WHAT’S IN CHINA’S FINTECH DEVELOPMENT PLAN FOR 2022-2025
The People’s Bank of China (PBOC) recently released its Fintech Development Plan for 2022-2025, which seeks to further develop China’s fintech sector and drive the digital transformation of finance in the country over the next four years. The new plan emphasises ‘building momentum’ on the basis of ‘accumulation’ to boost the sector’s progress by 2025. The new fintech development plan is based on China’s 14th Five Year Plan, a roadmap for China’s social and economic development in the period between 2021 and 2025.
The term fintech includes a variety of technology-enabled financial activities, such as mobile payments, digital banking and online insurance. Moreover, fintech also includes the development and use of cryptocurrency, although this aspect of fintech is banned in China.
This article reviews the development of fintech in China, outlines the country’s strategies and main tasks for the fintech sector in 2022-2025, and takes a closer look at the key points of the new fintech development plan.
The history of fintech in China
In China, the development of fintech can be divided into three stages:
Finance computerising stage (1993—2004): The PBOC and other financial institutions began to digitise their back offices and services. Typical applications include ATM, POS, bank’s core transaction system, credit system, clearing system, etc.
Internet finance stage (2004—2016): Financial institutions or Internet companies started to build online platforms, gather users, and use mobile internet technology to transform traditional financial services. The asset end, transaction end, payment end, and capital end of finance are connected by technology into the same network. During this stage, some fintech elements such as online securities account opening, online banking systems, P2P lending, and mobile payments were expanded rapidly.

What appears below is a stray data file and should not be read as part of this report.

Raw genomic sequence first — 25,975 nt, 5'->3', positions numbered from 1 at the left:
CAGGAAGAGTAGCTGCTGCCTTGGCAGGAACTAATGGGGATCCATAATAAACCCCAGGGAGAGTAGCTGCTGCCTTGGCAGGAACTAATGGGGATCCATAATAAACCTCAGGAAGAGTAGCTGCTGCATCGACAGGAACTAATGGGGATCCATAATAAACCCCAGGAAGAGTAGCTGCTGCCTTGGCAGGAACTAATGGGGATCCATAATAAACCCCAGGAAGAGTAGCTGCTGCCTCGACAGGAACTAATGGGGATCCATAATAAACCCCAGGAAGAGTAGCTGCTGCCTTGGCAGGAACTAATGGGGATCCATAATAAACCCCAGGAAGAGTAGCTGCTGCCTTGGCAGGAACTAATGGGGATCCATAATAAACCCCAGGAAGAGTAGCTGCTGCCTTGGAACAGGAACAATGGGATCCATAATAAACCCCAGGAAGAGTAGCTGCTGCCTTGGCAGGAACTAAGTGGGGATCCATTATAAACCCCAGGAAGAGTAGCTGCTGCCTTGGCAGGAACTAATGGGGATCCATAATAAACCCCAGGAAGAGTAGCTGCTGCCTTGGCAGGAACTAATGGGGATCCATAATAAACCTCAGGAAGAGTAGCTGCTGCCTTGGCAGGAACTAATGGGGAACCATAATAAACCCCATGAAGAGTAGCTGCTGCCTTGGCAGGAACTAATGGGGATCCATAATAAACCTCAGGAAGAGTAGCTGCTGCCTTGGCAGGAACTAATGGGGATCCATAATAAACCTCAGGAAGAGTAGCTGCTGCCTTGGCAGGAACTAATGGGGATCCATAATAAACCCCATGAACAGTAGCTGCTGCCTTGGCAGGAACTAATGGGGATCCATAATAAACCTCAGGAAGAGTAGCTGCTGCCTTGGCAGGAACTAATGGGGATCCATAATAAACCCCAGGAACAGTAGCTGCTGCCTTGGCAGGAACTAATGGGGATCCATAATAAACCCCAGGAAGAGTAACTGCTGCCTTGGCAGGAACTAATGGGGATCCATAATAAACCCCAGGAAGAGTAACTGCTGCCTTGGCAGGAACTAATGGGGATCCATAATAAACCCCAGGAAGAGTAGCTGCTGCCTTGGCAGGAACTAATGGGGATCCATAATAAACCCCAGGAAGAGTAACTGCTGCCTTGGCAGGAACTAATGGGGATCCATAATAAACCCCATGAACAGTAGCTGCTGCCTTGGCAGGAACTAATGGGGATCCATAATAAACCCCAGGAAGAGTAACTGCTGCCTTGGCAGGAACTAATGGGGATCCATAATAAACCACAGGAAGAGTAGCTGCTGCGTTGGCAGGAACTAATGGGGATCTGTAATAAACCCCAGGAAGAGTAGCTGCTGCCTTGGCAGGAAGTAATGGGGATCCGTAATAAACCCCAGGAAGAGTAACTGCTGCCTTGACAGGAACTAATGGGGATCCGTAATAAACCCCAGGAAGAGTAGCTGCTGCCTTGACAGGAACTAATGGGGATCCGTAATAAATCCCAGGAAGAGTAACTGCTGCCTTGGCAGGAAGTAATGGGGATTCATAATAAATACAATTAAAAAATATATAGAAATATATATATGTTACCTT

Fintech stage (2016—present): Unlike the Internet finance stage, fintech is broader in scope. In addition to Internet technology, more emerging technologies, such as big data, cloud computing, artificial intelligence and blockchain are merged into the field of financial business to change or create new financial products or services, lower transaction costs, and improve operational efficiency. Representative applications include big data credit investigation, intelligent investment, and supply chain finance.
Today, fintech is a major part of public life in China. According to the Ernst & Young Fintech Adoption Index, the adoption rate of consumer fintech in China reached 87% in 2019, meaning that 87% of China’s digitally active population use at least one fintech service in their daily life. For anyone who has spent time in China and experienced the ubiquity of WeChat/Alipay, this will come as no surprise. The adoption rate is expected to grow as fintech becomes more accessible to rural populations.
What are the goals of the Fintech Development Plan?
China wants to have a ‘digitalised, intelligent, green and fair’ fintech sector that can give strong support to the implementation of strategies such as innovation-driven development, digital economy, rural revitalisation and carbon peak and carbon neutrality.
As with all Chinese government plans, it is worth reading beyond the jargon to find out what the plan actually means.